Stainless steel pumpkins featuring either painted or perforated dots
The large-format My Eternal Soul paintings
The most fun part of the show was The obliteration room, an all-white, domestic interior like prefabricated American suburban house that over the course of the show is covered by dots of varying sizes and colours.
All visitors are handed a set of stickers to add their own touch to the house. The accumulation of the bright dots ultimately changes the interior until it is eradicated into a blur of colours, a sense of depth and volume disappears as individual pieces of furniture, floors, and walls blend together. I would love to go again just before the exhibition end and see how it looks like then!
Have only limited time for your visit in New York? Check out the 24h guide I created for LAM, a new Scandinavian based magazine, celebrating individuality, contemporary culture & young talent.
The guide features 13 of my favourite mostly non-touristic spots and activities in New York (including flea markets, ice cream and coffee stops, yoga in park, designer consignment boutiques and museums), read on below.
(all text and pictures by me, expect the first polaroid by Alexandra Elizabeth)
Black and white portraits by Jonas Bresnan shot in New York last week, meanwhile I've already packed my bags and landed in Tokyo for some new adventures. More about that later! (as soon as I overcome the jetlag and 13h time difference.)
/wearing almost zero make-up and my new favourite earrings from & other stories/
Food always deserves a special post, no? I wasn't that familiar with Spanish cuisine before but I was eager to discover and try everything and I ended up having pretty much everything from paellas, Spanish potato omelette to anchovies and other seafood tapas.
First, Afrodita, small restaurant we stumbled upon in Gothic Quarter.
perfect for the afternoon sangria (what a generous glasses they had, couldn't even finish half of it). Also, there's seating in an adorable courtyard where you can get a glimpse of local life.
Late lunch at Cervecería Catalana, that was recommended by many as the best tapas place in the town and we didn't have to disappoint. I thought it would be crowded, too touristic and over-priced but it was quite the opposite. It's great you can actually sit by the bar, see the food and order by it looks.. perfect for me who didn't understand the menu in Spanish. We had four round of tapas and all were good! My favourites were scallops gratinéed with cheese and spinach and razor clams.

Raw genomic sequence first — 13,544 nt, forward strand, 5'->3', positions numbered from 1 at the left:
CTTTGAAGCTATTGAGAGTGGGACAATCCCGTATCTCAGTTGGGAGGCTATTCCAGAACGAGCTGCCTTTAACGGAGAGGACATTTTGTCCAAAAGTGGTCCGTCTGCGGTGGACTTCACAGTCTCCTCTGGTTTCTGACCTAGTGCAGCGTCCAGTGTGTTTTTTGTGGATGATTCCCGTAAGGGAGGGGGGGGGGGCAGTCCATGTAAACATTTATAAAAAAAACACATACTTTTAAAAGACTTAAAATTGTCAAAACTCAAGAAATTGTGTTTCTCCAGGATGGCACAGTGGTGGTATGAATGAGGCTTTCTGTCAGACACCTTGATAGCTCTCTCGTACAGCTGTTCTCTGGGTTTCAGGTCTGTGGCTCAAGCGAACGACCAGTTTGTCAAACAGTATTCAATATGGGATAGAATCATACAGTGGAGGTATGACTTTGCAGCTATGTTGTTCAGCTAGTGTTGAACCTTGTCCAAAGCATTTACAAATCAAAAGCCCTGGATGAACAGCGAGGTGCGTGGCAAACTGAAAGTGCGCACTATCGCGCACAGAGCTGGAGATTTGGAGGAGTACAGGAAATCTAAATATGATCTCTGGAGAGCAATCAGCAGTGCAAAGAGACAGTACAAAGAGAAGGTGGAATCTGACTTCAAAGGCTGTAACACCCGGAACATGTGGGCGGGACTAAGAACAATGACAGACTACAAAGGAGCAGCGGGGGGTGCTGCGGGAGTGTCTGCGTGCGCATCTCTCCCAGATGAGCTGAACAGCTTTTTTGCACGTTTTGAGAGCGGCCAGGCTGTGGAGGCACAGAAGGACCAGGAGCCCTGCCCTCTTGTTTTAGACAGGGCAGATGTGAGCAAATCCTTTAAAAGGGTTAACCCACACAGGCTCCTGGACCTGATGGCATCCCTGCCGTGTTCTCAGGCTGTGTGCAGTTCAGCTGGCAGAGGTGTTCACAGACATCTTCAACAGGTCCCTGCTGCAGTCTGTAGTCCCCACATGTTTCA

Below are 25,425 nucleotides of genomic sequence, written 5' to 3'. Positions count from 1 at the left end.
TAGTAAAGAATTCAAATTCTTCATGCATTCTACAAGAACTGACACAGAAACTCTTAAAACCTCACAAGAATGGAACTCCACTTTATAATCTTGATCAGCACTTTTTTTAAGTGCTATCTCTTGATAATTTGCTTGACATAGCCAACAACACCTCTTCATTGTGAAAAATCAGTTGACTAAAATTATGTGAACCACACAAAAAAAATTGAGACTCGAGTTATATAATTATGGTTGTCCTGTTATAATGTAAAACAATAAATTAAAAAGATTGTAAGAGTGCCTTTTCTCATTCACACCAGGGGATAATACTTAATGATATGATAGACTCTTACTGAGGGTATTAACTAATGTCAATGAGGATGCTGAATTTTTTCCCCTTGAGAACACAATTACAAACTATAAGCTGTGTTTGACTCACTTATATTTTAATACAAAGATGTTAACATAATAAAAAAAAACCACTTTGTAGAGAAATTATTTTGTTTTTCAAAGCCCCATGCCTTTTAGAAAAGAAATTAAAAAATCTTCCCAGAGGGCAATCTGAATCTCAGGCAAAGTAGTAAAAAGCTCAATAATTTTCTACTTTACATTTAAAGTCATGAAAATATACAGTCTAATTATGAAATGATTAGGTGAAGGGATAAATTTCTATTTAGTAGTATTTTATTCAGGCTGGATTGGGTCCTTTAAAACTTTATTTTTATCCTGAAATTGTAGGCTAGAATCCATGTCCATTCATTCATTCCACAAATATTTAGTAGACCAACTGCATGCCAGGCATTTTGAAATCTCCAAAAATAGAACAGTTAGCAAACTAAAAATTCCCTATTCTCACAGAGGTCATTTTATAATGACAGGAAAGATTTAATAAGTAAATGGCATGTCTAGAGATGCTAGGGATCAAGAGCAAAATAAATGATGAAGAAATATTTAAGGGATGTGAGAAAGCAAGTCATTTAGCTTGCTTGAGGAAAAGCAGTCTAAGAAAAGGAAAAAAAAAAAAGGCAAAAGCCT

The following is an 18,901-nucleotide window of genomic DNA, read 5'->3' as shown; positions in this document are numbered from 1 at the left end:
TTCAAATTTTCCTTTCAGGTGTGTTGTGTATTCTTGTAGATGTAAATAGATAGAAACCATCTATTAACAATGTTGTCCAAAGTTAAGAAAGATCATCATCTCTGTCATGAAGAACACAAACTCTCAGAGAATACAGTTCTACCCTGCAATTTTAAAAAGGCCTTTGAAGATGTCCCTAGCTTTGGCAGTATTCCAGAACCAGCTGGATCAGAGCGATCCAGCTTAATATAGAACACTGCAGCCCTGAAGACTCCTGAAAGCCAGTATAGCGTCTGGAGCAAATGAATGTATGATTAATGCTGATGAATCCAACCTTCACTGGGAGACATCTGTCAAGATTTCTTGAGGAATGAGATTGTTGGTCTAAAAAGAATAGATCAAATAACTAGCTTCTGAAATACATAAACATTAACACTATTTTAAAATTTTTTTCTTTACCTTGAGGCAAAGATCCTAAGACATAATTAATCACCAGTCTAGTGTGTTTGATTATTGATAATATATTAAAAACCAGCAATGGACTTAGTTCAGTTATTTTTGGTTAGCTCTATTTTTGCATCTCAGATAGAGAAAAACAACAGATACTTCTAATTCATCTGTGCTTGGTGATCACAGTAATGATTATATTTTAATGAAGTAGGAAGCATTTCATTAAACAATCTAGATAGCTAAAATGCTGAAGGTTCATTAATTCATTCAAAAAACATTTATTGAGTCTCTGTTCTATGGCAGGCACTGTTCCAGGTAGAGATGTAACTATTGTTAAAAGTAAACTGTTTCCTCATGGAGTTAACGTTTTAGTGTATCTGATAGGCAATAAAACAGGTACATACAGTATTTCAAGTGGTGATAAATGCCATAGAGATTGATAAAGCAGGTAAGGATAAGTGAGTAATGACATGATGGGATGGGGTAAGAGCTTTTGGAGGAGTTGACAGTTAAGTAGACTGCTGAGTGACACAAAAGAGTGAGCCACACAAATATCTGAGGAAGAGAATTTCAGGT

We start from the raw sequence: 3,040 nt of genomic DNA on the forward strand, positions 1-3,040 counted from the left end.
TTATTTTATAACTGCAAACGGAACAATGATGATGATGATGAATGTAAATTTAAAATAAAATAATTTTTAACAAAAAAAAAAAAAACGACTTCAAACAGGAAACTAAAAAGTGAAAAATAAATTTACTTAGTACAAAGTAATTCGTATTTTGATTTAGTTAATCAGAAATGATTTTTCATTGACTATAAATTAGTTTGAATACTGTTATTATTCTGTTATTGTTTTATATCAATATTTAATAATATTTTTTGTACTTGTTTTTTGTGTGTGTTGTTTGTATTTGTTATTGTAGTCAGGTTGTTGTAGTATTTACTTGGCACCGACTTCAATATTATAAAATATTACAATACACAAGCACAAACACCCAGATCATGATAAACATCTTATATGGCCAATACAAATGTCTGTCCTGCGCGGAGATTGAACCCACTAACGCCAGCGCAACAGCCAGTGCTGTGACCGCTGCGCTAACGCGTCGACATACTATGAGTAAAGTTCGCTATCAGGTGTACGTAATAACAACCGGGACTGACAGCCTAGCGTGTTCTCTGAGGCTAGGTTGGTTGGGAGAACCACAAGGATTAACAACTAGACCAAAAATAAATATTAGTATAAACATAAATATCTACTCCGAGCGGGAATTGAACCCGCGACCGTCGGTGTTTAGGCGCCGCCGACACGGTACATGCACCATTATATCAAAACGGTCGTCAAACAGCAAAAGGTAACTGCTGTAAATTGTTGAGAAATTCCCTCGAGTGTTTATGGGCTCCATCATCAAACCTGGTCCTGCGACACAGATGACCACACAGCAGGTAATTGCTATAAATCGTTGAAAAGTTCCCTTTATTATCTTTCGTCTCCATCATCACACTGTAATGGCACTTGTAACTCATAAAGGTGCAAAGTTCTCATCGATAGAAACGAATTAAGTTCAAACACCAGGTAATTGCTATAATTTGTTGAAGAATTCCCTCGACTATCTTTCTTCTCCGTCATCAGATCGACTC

Carrer de Mallorca, 236
Casa Guinart right next to famous Boquiera food market. Probably the most touristic place where I ended up but they had a great burrata salad nevertheless.
I was walking on the main street Passeig de Gracia and then spontaneously decided to turn to one of the small passageways and ended up in this grandiose hall lined up with different restaurants and bars. Wow! Luckily it wasn't dinner time yet so it was rather empty and I could walk around and just admire the interior.
I fell in love with Barcelona since the first the first day there. Not in a way that I would ever like to live there but to just chill and enjoy. People are friendly, kind and relaxed, the opposite of what I had thought of Spain beforehand.
I was obviously inappropriately dressed, wish I had a wide brimmed hat instead of heavy woollen scarf / Detail of Gaudi's Casa Batlló
View from above
Casa Batlló by Antoni Gaudi (1904-06) also known as House of Bones because of its facade.
At first I was bit hesitant whether I should go to the Sagrada Familia or not, thought it might be just an over-crowded tourist-trap. Well, I am overly happy that I did go (and glad I bought tickets online to avoid the lines), the interior was magical. Even now looking at the pictures, still can't believe it was real..
Sometimes I'm just lucky.. like today when I accidentally stumbled upon Chanel pop-up exhibition in Chelsea which I had nothing heard about.
"No. 5 in a New Light," is an interactive pop-up exhibition to celebrate one of the most iconic fragrances' 94th birthday. The exhibition guides you through the inspiration, creation, composition and revelation of Chanel No. 5 fragrance.
“Let your senses guide you through the illumination of an icon,” Chanel states on its website. “Discover the facets that make up the world’s first modern fragrance.”
It was such an exceptional experience. First, there are good-looking French men dressed in suits who will personally guide you through the exhibition space to tell the background story. Secondly, it was interactive in a way I've never seen before.
wave you hand in air to move the rose petals in the pond and read facts about cultivation of No. 5's ingredients. / abstract No. 5 bottle that was very revolutionary at the time for being so simple and minimal.
And the best part, after the show you can sit down at long table for some arts&crafts. Using stamps and ink pads, customise your own Chanel postcards which you can then post around the world free of charge.
Obviously whole thing is meant to boost the sales of the fragrance but I loved how discreet it was... There was no gift shop or anything, all visitors were just handed free sample size bottles of Chanel No. 5